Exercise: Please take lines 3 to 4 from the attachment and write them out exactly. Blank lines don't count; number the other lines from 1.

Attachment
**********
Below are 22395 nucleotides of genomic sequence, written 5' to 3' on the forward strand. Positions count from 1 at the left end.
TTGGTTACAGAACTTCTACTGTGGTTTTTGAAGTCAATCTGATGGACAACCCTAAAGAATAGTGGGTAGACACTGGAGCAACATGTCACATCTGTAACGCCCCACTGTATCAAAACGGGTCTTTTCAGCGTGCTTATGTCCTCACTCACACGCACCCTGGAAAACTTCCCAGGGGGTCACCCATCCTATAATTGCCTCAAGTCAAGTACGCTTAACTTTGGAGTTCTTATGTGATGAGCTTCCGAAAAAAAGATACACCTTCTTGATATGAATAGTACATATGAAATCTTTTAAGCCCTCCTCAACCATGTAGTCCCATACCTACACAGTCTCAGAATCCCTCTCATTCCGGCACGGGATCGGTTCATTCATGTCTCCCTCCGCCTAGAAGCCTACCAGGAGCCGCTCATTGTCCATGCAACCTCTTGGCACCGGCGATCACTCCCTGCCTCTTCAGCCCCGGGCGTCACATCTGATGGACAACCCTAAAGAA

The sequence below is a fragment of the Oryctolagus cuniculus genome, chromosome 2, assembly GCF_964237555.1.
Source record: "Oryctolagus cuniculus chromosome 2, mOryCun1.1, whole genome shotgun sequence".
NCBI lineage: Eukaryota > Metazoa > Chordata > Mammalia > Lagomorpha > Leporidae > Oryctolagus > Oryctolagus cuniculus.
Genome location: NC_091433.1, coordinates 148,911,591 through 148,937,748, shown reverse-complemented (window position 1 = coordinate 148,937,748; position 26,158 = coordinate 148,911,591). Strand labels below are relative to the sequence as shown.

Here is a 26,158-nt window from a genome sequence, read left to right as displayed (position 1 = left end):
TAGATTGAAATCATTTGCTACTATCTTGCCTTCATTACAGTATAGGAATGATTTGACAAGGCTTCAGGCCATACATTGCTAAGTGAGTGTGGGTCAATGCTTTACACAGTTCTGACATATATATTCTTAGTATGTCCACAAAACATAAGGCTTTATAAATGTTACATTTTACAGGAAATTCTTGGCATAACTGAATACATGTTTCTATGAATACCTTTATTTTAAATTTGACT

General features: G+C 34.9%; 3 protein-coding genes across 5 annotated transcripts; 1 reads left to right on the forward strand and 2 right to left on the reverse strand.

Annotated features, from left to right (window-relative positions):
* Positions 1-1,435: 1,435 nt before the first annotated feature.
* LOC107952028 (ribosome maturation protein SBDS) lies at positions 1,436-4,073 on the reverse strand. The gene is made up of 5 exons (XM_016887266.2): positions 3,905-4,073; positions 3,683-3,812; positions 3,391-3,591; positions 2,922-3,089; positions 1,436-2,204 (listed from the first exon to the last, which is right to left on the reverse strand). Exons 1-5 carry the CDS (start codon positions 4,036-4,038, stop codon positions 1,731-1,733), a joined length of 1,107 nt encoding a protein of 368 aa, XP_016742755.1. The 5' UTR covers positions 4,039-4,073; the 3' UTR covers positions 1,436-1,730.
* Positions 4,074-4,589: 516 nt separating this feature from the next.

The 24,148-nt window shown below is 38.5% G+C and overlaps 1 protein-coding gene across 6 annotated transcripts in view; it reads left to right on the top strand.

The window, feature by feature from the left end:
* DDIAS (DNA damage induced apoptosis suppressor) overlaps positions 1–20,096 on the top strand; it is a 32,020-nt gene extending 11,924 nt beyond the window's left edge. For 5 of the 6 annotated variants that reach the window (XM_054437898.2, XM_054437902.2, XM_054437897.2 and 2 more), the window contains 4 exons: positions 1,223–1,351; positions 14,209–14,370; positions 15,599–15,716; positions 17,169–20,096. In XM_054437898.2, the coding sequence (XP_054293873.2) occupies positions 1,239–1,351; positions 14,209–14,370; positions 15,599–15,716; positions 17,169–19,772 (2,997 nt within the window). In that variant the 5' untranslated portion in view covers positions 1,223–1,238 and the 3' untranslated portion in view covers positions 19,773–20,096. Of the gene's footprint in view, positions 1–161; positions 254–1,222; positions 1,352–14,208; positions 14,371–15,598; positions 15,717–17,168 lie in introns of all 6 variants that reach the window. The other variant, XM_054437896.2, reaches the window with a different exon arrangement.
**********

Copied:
The sequence below is a fragment of the Oryctolagus cuniculus genome, chromosome 2, assembly GCF_964237555.1.
Source record: "Oryctolagus cuniculus chromosome 2, mOryCun1.1, whole genome shotgun sequence".